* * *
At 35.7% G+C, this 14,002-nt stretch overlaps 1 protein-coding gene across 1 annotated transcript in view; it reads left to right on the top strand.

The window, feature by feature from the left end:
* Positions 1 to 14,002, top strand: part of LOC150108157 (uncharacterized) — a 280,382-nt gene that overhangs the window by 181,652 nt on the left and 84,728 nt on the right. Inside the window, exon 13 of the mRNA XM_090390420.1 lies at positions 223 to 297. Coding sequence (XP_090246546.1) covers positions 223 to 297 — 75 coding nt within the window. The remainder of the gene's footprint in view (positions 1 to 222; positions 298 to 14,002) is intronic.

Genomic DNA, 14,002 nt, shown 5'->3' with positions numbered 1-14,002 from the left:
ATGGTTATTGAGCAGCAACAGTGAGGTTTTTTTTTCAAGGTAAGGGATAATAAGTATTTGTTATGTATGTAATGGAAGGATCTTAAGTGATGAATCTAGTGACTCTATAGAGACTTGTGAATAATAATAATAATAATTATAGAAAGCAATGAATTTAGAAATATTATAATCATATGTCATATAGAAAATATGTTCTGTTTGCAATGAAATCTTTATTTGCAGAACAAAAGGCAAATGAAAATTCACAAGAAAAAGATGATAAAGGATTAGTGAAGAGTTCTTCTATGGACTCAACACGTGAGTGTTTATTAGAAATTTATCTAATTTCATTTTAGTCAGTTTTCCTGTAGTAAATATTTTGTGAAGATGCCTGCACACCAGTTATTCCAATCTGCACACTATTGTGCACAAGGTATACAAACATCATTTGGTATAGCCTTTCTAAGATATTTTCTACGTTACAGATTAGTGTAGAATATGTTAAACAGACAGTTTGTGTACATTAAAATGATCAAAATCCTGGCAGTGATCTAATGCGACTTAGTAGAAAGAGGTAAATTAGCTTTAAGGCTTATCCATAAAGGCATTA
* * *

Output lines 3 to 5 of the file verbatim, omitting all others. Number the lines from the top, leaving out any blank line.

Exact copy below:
* Positions 1 to 14,002, top strand: part of LOC150108157 (uncharacterized) — a 280,382-nt gene that overhangs the window by 181,652 nt on the left and 84,728 nt on the right. Inside the window, exon 13 of the mRNA XM_090390420.1 lies at positions 223 to 297. Coding sequence (XP_090246546.1) covers positions 223 to 297 — 75 coding nt within the window. The remainder of the gene's footprint in view (positions 1 to 222; positions 298 to 14,002) is intronic.

Genomic DNA, 14,002 nt, shown 5'->3' with positions numbered 1-14,002 from the left:
ATGGTTATTGAGCAGCAACAGTGAGGTTTTTTTTTCAAGGTAAGGGATAATAAGTATTTGTTATGTATGTAATGGAAGGATCTTAAGTGATGAATCTAGTGACTCTATAGAGACTTGTGAATAATAATAATAATAATTATAGAAAGCAATGAATTTAGAAATATTATAATCATATGTCATATAGAAAATATGTTCTGTTTGCAATGAAATCTTTATTTGCAGAACAAAAGGCAAATGAAAATTCACAAGAAAAAGATGATAAAGGATTAGTGAAGAGTTCTTCTATGGACTCAACACGTGAGTGTTTATTAGAAATTTATCTAATTTCATTTTAGTCAGTTTTCCTGTAGTAAATATTTTGTGAAGATGCCTGCACACCAGTTATTCCAATCTGCACACTATTGTGCACAAGGTATACAAACATCATTTGGTATAGCCTTTCTAAGATATTTTCTACGTTACAGATTAGTGTAGAATATGTTAAACAGACAGTTTGTGTACATTAAAATGATCAAAATCCTGGCAGTGATCTAATGCGACTTAGTAGAAAGAGGTAAATTAGCTTTAAGGCTTATCCATAAAGGCATTA